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# Dominant paths in the propagator and density matrix

\underlineLet us first consider the real time quantum propagator. The quantity appearing in the exponential is an integral of

${1 \over 2}m\dot{x}^2 - U(x) \equiv L(x,\dot{x})$

which is known as the Lagrangian in classical mechanics. We can ask, which paths will contribute most to the integral

$\int_0^t ds \left[{m \over 2}\dot{x}^2(s) - U(x(s))\right] =\int_0^t ds L(x(s),\dot{x}(s)) = S[x]$

known as the action integral. Since we are integrating over a complex exponential $$\exp({iS \over \hbar})$$, which is oscillatory, those paths away from which small deviations cause no change in $$S$$ (at least to first order) will give rise to the dominant contribution. Other paths that cause $$\exp({iS \over \hbar})$$  to oscillate rapidly as we change from one path to another will give rise to phase decoherence and will ultimately cancel when integrated over. Thus, we consider two paths $$x (s)$$ and a nearby one constructed from it $$x(s) + \delta x (s)$$ and demand that the change in $$S$$ between these paths be 0

$S[x+\delta x]-S[x]=0$

Note that, since $$x (0) = x$$ and $$x (t) = x'$$, $$\delta x (0) = \delta x (t) = 0$$, since all paths must begin at $$x$$ and end at $$x'$$. The change in $$S$$ is

$\delta S = S[x+\delta x]-S[x] =\int_0^t ds L(x+\delta x,\dot{x}+\delta\dot{x}) - \int_0^t ds L(x,\dot{x})$

Expanding the first term to first order in $$\delta x$$, we obtain

$\delta S = \int_0^t ds \left[L(x,\dot{x}) + {\partial L \over \partial \dot {x}} \delta \dot {x} + {\partial L \over \partial x } \delta x \right ] - \int _0^t L (x, \dot {x} ) = \int _0^t ds \left [{\partial L \over \partial \dot {x}}\delta\dot{x} +{\partial L \over \partial x}\delta x\right]$

The term proportional to $$\delta \dot {x}$$ can be handled by an integration by parts:

$\int_0^t ds {\partial L \over \partial \dot{x} }\delta\dot {x} = \int _0^t {\partial L \over \partial \dot {x}} {d \over dt} \delta x = {\partial L \over \partial \dot {x}} \partial x \vert_0^t - \int_0^t ds {d \over dt}{\partial L \over \partial \dot{x}}\delta x$

because $$\delta x$$ vanishes at $$0$$ and $$t$$, the surface term is 0, leaving us with

$\delta S = \int_0^t ds \left[-{d \over dt}{\partial L \over \partial \dot {x} } + {\partial L \over \partial x}\right]\delta x = 0$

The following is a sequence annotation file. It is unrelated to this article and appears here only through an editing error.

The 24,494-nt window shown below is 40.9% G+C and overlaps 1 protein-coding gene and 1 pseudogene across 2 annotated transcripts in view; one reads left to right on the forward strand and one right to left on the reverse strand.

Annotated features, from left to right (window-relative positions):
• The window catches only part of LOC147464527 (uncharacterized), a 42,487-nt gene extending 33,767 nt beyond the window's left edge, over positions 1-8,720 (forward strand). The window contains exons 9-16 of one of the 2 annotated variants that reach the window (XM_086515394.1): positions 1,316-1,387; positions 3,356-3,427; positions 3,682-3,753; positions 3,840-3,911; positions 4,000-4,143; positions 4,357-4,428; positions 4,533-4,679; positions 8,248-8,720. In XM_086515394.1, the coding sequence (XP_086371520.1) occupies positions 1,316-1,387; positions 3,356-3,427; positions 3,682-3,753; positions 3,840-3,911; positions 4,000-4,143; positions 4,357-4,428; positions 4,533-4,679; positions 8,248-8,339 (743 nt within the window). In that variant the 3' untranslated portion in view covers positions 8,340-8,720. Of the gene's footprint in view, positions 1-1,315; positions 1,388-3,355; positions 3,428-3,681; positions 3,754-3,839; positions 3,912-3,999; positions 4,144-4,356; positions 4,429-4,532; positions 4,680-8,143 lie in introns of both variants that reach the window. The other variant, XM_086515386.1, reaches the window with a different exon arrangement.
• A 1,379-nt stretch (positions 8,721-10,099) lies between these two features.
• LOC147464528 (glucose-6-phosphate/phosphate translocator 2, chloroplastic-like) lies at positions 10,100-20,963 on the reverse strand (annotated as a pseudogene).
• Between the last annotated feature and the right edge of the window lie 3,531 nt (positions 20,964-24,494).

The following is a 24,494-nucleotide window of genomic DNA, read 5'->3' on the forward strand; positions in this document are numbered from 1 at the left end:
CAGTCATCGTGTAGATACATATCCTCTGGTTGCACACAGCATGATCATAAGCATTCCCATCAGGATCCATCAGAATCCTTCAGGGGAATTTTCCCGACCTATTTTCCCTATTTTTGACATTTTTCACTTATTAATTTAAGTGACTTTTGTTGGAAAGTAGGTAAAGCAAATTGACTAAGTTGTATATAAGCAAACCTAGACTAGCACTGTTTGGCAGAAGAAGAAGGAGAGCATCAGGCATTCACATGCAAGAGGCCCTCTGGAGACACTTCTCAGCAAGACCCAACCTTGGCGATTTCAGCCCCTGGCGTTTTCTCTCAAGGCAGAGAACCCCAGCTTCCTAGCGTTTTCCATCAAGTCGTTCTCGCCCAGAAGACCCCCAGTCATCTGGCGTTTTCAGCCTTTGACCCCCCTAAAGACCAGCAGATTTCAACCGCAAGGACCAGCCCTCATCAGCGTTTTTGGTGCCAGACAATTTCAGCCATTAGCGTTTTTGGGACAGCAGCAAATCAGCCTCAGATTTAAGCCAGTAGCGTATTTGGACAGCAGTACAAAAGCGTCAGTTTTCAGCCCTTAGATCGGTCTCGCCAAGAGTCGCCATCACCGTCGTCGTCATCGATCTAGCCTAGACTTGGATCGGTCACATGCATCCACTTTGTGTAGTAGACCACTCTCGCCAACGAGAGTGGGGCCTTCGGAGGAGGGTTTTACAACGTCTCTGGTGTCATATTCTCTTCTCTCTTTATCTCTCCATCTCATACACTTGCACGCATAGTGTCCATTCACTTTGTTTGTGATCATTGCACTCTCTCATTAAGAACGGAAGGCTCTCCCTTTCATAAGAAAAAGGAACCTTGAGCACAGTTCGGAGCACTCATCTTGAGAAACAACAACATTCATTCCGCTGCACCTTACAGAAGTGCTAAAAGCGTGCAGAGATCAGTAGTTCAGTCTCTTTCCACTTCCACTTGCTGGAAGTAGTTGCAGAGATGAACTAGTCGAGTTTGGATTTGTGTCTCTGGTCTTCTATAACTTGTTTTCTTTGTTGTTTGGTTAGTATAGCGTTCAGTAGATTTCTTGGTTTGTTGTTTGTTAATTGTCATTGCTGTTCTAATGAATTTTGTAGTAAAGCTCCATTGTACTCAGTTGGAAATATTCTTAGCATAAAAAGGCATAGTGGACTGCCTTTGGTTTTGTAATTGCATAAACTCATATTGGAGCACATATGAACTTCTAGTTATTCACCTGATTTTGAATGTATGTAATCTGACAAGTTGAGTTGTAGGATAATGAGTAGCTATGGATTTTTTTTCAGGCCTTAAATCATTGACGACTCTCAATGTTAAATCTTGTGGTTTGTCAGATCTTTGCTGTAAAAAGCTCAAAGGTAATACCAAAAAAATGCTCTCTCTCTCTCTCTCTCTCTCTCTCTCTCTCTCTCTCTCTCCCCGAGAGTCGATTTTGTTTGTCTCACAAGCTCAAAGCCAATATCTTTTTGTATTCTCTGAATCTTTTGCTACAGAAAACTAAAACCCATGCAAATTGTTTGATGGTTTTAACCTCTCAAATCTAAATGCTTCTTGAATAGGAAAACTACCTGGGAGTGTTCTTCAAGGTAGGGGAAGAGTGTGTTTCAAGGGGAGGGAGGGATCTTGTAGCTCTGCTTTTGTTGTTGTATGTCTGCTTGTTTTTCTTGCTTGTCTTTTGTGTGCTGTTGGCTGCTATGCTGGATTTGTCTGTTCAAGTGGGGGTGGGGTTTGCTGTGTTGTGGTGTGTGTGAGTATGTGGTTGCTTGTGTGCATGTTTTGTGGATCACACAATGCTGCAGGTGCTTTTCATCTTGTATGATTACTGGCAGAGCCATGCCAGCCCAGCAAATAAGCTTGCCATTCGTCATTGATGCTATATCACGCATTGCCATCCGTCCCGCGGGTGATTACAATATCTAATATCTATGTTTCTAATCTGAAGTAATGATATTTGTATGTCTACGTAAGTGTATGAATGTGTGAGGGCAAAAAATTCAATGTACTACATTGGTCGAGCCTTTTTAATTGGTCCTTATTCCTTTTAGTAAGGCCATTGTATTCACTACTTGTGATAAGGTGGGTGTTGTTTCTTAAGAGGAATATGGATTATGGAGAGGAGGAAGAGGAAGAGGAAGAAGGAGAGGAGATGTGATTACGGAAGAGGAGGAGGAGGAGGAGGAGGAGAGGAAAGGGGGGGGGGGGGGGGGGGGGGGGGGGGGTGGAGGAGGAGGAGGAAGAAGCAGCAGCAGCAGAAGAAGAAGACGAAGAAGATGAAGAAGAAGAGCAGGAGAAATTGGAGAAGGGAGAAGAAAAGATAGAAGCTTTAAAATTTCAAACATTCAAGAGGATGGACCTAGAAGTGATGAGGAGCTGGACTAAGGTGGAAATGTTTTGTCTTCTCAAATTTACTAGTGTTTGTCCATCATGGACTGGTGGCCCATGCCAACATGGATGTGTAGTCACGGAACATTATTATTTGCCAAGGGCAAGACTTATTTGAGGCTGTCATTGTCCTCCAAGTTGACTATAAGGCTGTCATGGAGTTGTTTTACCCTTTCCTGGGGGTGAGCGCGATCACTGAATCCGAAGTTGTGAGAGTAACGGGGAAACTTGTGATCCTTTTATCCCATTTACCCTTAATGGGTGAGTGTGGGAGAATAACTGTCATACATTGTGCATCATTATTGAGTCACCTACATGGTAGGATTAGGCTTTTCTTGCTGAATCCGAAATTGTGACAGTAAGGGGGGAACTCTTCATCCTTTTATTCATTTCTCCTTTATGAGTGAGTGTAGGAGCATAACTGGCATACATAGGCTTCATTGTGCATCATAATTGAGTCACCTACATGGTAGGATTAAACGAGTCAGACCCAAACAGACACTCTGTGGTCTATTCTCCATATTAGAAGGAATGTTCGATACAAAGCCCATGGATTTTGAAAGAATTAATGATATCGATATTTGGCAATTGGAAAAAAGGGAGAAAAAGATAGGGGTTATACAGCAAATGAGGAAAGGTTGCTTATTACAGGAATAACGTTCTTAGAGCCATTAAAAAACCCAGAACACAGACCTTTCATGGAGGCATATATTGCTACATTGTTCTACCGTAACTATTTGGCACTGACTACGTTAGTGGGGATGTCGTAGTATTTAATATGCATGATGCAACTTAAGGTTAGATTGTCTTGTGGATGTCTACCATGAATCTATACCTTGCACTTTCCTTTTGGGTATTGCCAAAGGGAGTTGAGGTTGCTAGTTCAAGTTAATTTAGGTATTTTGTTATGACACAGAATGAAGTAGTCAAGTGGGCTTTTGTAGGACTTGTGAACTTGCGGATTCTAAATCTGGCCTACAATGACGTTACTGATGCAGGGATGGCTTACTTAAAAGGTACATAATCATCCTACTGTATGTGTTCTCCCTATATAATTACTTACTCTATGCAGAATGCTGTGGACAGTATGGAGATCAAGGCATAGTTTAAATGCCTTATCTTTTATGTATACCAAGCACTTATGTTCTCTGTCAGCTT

Since the variation itself is arbitrary, the only way the integral can vanish, in general, is if the term in brackets vanishes:

${d \over dt}{\partial L \over \partial \dot{x}} - {\partial L \over \partial x}= 0$

This is known as the Euler-Lagrange equation in classical mechanics. For the case that $$L=m\dot{x}/2 - U(x)$$, they give

 ${d \over dt}(m\dot{x}) + {\partial U \over \partial x}$ $$\underline {0}$$ $\underline {m \ddot {x} }$ $$- {\partial U \over \partial x }$$

which is just Newton's equation of motion, subject to the conditions that $$x (0)$$, $$x (t) = x'$$. Thus, the classical path and those near it contribute the most to the path integral.

The classical path condition was derived by requiring that $$\delta S = 0$$ to first order. This is known as an action stationarity principle. However, it turns out that there is also a principle of least action, which states that the classical path minimizes the action as well. This is an important consideration when deriving the dominant paths for the density matrix, which takes the form

$\rho(x,x';\beta) = \int_{x(0)=x}^{x(\beta\hbar=x'}{\cal D}x ( \cdot ) exp \left [ - {1 \over \hbar } \int _0^{\beta \hbar} d\tau \left({m \over 2}\dot{x}(\tau) + U(x(\tau))\right)\right]$

The action appearing in this expression is

$S_E[x] = \int_0^{\beta\hbar} d\tau \left[{m \over 2}\dot{x}^2 + U(x(\tau))\right]=\int_0^{\beta\hbar}d\tau H(x,\dot{x})$

which is known as the Euclidean action and is just the integral over a path of the total energy or Euclidean Lagrangian $$H ( x, \dot {x} )$$. Here, we see that a minimum action principle is needed, since the smallest values of $$S_E$$ will contribute most to the integral. Again, we require that to first order $$S_E [ x + \delta x ] - S_E [ x ] = 0$$. Applying the same logic as before, we obtain the condition

 ${d \over d\tau}{\partial H \over \partial \dot{x}} - {\partial H \over \partial x}$ $$\underline {0}$$ $\underline {m\ddot{x} }$ $${\partial \over \partial x}U(x)$$

which is just Newton's equation of motion on the inverted potential surface $$-U(x)$$, subject to the conditions $$x (0) = x$$, $$x (\beta \hbar ) = x'$$. For the partition function $$Q (\beta)$$, the same equation of motion must be solved, but subject to the conditions that $$x (0) = x (\beta \hbar )$$, i.e., periodic paths.